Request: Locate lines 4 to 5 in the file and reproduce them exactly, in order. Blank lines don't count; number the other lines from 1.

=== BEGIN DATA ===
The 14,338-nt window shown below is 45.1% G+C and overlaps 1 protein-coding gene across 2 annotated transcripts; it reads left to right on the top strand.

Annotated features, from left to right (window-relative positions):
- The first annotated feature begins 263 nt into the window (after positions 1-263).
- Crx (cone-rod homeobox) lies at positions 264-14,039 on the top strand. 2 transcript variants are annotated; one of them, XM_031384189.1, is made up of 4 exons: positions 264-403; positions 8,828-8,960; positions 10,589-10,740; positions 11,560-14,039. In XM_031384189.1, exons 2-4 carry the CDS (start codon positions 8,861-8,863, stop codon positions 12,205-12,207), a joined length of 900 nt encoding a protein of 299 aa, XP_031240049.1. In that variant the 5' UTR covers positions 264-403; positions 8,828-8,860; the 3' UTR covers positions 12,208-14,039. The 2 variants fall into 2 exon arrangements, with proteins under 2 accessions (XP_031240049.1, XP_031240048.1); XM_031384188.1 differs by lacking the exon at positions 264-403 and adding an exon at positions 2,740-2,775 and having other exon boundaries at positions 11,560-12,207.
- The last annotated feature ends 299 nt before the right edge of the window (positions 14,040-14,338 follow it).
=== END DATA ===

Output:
- Crx (cone-rod homeobox) lies at positions 264-14,039 on the top strand. 2 transcript variants are annotated; one of them, XM_031384189.1, is made up of 4 exons: positions 264-403; positions 8,828-8,960; positions 10,589-10,740; positions 11,560-14,039. In XM_031384189.1, exons 2-4 carry the CDS (start codon positions 8,861-8,863, stop codon positions 12,205-12,207), a joined length of 900 nt encoding a protein of 299 aa, XP_031240049.1. In that variant the 5' UTR covers positions 264-403; positions 8,828-8,860; the 3' UTR covers positions 12,208-14,039. The 2 variants fall into 2 exon arrangements, with proteins under 2 accessions (XP_031240049.1, XP_031240048.1); XM_031384188.1 differs by lacking the exon at positions 264-403 and adding an exon at positions 2,740-2,775 and having other exon boundaries at positions 11,560-12,207.
- The last annotated feature ends 299 nt before the right edge of the window (positions 14,040-14,338 follow it).